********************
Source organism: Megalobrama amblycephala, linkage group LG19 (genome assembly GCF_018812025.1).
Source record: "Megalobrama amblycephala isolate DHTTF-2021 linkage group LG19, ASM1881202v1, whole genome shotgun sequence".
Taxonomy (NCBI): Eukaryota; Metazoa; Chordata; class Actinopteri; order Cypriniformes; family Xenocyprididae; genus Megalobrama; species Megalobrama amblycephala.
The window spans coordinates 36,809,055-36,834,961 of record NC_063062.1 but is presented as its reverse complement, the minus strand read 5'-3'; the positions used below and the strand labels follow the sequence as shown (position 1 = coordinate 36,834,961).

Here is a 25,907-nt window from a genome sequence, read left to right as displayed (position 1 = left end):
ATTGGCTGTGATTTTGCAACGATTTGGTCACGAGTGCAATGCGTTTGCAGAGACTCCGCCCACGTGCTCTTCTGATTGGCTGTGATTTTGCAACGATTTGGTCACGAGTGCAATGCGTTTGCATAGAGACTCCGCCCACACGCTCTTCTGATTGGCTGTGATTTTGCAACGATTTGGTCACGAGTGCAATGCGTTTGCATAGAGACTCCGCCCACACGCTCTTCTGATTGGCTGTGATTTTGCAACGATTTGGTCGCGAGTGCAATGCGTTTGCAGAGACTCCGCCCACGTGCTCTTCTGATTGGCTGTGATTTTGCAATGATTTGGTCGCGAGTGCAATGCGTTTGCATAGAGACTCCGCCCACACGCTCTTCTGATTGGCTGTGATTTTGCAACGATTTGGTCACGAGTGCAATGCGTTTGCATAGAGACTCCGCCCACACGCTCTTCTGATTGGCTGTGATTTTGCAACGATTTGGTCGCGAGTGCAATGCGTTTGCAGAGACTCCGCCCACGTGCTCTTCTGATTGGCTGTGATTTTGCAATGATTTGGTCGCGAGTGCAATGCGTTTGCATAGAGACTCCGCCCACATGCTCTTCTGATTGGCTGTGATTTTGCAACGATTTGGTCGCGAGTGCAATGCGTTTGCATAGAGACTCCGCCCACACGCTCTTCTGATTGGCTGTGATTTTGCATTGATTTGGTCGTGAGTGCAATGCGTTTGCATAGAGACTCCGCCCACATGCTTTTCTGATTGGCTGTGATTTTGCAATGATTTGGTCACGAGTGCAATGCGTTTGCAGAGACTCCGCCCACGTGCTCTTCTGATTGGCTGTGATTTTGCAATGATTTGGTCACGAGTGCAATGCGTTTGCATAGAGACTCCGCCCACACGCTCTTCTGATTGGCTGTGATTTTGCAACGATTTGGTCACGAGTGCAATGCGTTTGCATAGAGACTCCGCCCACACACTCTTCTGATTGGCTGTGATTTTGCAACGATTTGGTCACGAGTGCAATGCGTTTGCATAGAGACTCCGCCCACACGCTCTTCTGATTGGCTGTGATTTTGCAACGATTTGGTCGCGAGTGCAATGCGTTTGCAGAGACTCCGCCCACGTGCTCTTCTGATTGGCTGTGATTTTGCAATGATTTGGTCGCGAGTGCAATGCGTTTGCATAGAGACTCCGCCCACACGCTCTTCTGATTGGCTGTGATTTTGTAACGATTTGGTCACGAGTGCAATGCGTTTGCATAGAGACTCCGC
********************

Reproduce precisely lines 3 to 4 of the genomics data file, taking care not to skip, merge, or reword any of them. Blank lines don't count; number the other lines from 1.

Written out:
Taxonomy (NCBI): Eukaryota; Metazoa; Chordata; class Actinopteri; order Cypriniformes; family Xenocyprididae; genus Megalobrama; species Megalobrama amblycephala.
The window spans coordinates 36,809,055-36,834,961 of record NC_063062.1 but is presented as its reverse complement, the minus strand read 5'-3'; the positions used below and the strand labels follow the sequence as shown (position 1 = coordinate 36,834,961).